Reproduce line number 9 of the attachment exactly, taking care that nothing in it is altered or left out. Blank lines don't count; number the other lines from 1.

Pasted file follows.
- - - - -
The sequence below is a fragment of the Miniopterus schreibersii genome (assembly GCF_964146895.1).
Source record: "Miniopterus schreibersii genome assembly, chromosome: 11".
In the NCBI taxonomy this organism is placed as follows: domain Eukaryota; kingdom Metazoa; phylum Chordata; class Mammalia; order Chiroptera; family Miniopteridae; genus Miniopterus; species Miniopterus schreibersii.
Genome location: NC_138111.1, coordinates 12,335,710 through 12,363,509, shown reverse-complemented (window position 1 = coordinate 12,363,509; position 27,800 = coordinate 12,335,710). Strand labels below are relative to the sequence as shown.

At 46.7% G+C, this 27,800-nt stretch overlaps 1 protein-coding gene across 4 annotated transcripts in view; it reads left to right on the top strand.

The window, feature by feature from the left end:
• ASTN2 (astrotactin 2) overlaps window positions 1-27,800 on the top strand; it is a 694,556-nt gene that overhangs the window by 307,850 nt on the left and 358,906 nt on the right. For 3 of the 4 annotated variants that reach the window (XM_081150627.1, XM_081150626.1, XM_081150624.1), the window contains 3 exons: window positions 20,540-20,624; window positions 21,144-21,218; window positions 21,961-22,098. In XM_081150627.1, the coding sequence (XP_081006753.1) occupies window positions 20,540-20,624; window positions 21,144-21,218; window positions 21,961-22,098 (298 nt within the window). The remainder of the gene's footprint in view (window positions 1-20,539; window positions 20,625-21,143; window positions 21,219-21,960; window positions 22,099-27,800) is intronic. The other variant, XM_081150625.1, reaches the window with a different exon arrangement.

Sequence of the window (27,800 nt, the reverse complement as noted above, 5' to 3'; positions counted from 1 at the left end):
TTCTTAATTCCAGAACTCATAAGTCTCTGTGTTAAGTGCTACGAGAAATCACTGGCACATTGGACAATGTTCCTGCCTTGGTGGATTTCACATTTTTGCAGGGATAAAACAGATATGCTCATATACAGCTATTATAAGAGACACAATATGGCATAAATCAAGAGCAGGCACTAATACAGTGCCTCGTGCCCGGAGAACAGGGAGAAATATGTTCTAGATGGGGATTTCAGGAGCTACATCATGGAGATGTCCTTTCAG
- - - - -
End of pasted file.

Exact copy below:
TTCTTAATTCCAGAACTCATAAGTCTCTGTGTTAAGTGCTACGAGAAATCACTGGCACATTGGACAATGTTCCTGCCTTGGTGGATTTCACATTTTTGCAGGGATAAAACAGATATGCTCATATACAGCTATTATAAGAGACACAATATGGCATAAATCAAGAGCAGGCACTAATACAGTGCCTCGTGCCCGGAGAACAGGGAGAAATATGTTCTAGATGGGGATTTCAGGAGCTACATCATGGAGATGTCCTTTCAG